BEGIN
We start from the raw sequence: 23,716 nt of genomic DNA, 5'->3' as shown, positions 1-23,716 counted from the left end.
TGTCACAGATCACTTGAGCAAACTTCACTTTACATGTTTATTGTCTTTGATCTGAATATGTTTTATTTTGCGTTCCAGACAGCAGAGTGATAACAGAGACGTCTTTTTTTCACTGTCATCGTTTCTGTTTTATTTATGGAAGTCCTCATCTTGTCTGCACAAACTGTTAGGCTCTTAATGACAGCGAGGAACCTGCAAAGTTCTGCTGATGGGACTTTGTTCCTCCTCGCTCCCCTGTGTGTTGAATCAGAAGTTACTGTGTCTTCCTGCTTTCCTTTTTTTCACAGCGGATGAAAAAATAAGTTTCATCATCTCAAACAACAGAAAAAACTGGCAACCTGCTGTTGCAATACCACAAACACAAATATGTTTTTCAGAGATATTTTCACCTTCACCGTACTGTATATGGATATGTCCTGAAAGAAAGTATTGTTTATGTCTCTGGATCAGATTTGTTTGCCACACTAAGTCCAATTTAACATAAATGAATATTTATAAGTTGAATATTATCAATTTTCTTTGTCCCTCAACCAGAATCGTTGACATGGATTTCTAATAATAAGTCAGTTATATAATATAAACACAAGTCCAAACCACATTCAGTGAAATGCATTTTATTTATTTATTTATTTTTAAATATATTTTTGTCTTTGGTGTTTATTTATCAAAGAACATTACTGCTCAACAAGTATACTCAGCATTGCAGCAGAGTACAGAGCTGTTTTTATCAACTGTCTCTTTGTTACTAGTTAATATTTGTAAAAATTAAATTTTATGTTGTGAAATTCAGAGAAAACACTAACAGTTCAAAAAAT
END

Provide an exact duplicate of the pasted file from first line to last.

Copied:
We start from the raw sequence: 23,716 nt of genomic DNA, 5'->3' as shown, positions 1-23,716 counted from the left end.
TGTCACAGATCACTTGAGCAAACTTCACTTTACATGTTTATTGTCTTTGATCTGAATATGTTTTATTTTGCGTTCCAGACAGCAGAGTGATAACAGAGACGTCTTTTTTTCACTGTCATCGTTTCTGTTTTATTTATGGAAGTCCTCATCTTGTCTGCACAAACTGTTAGGCTCTTAATGACAGCGAGGAACCTGCAAAGTTCTGCTGATGGGACTTTGTTCCTCCTCGCTCCCCTGTGTGTTGAATCAGAAGTTACTGTGTCTTCCTGCTTTCCTTTTTTTCACAGCGGATGAAAAAATAAGTTTCATCATCTCAAACAACAGAAAAAACTGGCAACCTGCTGTTGCAATACCACAAACACAAATATGTTTTTCAGAGATATTTTCACCTTCACCGTACTGTATATGGATATGTCCTGAAAGAAAGTATTGTTTATGTCTCTGGATCAGATTTGTTTGCCACACTAAGTCCAATTTAACATAAATGAATATTTATAAGTTGAATATTATCAATTTTCTTTGTCCCTCAACCAGAATCGTTGACATGGATTTCTAATAATAAGTCAGTTATATAATATAAACACAAGTCCAAACCACATTCAGTGAAATGCATTTTATTTATTTATTTATTTTTAAATATATTTTTGTCTTTGGTGTTTATTTATCAAAGAACATTACTGCTCAACAAGTATACTCAGCATTGCAGCAGAGTACAGAGCTGTTTTTATCAACTGTCTCTTTGTTACTAGTTAATATTTGTAAAAATTAAATTTTATGTTGTGAAATTCAGAGAAAACACTAACAGTTCAAAAAAT